Scale is Not the Enemy -- Part II

In yesterday’s post, I argued that the instinct to scale programs is not, despite wide-ranging concerns about the concept from nonprofit practitioners, the enemy. This is an important topic for PhilanthroMedia because, frankly, trepidation usually comes in response to donors who want to either scale initiatives they have helped launch or only to invest in programs that have the capacity to scale. In other words, if I may be so bold as to generalize, investments with the potential for national impact are valued more highly by some than those that only have the potential to benefit an individual community.

I’m not waving the flag for Walmart when I state my support for instincts that seek to gain maximum leverage for charitable investments. In fact, that is largely the topic with which this blog concerns itself. As someone who has spent most of my professional lifetime in the nonprofit sector, I’d like to state two personal examples for why I believe the trends described in yesterday’s post point the way to greater dollar-per-dollar impact.

Example #1: I ran a small (average $350k annual income) youth agency for years and know what it is like to raise money a nickel and dime at a time. I started there at $18,000 in 1988 and two days later, when the leading candidate for executive director declined the job, it was mine with a raise to $28,000. I was 26 years old and knew nothing about running a youth agency, nothing about the town to which I had just moved and nothing about fundraising. But they could afford me.

While we had much success over my eight-year tenure, inexperience coupled with inadequate resources meant that we sorely lacked basic systems and capacities. Even so, we never talked about merging with any other organization or shifting to do only what we did best (which was to run an award-winning, citywide teen newspaper and video program.) We assumed that what we did was by any means better than nothing so we limped along. And almost twenty years after I took the job, that agency is still scrambling each month to cover costs and to hold together an idea whose vibrancy, in this new media age, faded long ago.

Example #2: In 1996, I left my position as head of the Children, Youth and Families Initiative at the Chicago Community Trust, to move off the grid (only felt like it) to a tiny little town in Southwest, Michigan. Almost immediately I was roped, by the people of that fair town, on to a planning committee of individuals who were trying to launch a Boys and Girls Club (BGC.) Great folks, great instincts, but together we couldn’t plan our way out of a paper bag.

Before I joined, they had already identified a drafty old barn for the site and decided that they wanted to become an official member of that national organization in order to secure the wide range of resources that came with membership. I remember the BGC rep coming to several of our meetings to assist us with meeting their requirements. I recall how we could never quite pull it all together to gain buy-in from the diverse constituents needed to ensure the club’s sustainability. Eventually the initiative failed and the club never came to fruition. You could blame the BGC for their requirements, put in place to ensure consistent quality across their efforts to scale. Or, as I did, you could recognize that if we had gone ahead with the money we might scrap together, the club would have failed just a little further down the road. But fail it would have.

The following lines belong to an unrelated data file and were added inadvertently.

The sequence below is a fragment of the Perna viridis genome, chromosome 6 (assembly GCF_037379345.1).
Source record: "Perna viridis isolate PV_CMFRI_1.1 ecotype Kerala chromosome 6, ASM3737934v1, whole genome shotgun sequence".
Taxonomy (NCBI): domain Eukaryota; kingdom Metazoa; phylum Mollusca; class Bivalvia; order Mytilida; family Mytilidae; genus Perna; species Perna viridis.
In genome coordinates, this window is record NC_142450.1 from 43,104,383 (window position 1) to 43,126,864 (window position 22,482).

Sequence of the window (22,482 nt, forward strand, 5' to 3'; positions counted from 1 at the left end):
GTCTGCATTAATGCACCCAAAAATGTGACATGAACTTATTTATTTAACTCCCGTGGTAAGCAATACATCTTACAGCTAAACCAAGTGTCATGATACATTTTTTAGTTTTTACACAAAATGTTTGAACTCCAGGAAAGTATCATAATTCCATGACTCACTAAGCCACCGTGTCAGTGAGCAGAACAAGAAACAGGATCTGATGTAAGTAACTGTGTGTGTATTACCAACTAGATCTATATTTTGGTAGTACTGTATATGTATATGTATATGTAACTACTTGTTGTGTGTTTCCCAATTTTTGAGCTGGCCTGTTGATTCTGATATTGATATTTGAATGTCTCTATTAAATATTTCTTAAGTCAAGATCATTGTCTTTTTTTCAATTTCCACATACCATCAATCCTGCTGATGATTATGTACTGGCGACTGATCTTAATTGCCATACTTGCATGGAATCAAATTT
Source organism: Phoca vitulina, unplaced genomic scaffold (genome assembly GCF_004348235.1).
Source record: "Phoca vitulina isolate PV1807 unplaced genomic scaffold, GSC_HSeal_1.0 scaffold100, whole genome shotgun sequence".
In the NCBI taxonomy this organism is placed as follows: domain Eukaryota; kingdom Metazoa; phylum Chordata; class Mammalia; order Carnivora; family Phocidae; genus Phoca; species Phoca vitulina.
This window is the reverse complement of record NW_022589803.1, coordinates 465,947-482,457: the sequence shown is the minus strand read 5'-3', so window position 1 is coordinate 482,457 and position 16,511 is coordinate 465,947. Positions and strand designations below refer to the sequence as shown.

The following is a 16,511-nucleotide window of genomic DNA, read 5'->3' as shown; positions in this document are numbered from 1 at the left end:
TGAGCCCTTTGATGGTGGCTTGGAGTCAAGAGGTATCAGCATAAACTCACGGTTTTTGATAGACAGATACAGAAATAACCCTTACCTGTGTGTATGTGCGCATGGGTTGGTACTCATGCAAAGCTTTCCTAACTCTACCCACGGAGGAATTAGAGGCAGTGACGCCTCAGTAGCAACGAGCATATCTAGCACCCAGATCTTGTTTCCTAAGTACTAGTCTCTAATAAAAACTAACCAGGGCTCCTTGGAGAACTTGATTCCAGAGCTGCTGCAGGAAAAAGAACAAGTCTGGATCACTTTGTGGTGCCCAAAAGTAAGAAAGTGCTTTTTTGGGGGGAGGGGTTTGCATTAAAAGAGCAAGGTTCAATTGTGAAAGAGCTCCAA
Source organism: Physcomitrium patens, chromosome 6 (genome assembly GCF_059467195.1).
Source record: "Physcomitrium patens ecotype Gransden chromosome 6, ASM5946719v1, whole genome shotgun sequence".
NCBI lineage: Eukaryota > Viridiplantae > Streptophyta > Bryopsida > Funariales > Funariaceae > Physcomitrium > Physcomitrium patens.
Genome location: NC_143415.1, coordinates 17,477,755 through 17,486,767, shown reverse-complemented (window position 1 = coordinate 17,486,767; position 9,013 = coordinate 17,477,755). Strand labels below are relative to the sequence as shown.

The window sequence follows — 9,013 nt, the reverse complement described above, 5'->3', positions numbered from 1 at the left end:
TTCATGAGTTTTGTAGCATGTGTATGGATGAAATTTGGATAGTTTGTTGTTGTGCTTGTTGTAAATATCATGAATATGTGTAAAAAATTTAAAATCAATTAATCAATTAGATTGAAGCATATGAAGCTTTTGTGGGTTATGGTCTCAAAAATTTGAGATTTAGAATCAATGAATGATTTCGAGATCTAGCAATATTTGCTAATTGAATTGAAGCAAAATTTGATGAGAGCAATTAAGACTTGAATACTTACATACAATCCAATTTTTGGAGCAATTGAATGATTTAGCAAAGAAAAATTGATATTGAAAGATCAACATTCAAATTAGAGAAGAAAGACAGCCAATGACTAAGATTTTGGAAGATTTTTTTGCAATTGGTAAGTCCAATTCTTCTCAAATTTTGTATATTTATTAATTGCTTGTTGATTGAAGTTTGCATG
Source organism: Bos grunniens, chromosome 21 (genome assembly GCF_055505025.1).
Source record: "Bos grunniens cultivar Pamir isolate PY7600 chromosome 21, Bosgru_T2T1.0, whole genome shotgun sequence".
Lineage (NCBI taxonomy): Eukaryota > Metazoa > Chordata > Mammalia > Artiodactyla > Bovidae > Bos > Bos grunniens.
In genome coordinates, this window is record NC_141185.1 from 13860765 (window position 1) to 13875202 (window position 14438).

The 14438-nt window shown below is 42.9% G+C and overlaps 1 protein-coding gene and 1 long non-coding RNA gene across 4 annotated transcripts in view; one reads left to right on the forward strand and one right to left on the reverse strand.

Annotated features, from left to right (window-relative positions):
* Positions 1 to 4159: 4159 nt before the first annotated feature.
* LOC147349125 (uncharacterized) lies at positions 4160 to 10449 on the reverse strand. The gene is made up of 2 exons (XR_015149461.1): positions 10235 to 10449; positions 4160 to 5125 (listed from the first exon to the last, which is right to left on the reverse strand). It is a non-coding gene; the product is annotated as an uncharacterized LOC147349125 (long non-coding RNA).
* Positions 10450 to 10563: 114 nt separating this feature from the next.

Obviously, since I am a consistent variable in both examples and others that come to mind as I write, it is possible that I am the one to blame. But neither I nor any individual is powerful enough to overcome the, in many ways fundamentally flawed, dynamics of the nonprofit marketplace. And yet we try. We give our heart and soul to keeping precious, local, small, organic social entities alive in the bloody red ocean of competition. While I don’t fault those who do, after a couple of decades of experience, I now gravitate to those that have the potential to gain momentum and the resources that come with it. While I love a start-up as much as the next social entrepreneur, my start-ups now start up with an eye toward that momentum.

Scale may not be the holy grail, but it ain’t bad.

P.S. In response to yesterday's post, Bruce Trachtenberg wrote: "Obviously we need scale, especially to get those programs that work in more places where they can do more good. But we also have to guard against spreading too thinly. For more "real life" adventures of what it's like for youth serving organizations to attempt to go to scale, readers might enjoy this Bridgespan report.

Susan Herr

Posted at 6:57 AM on July 20, 2007 | Print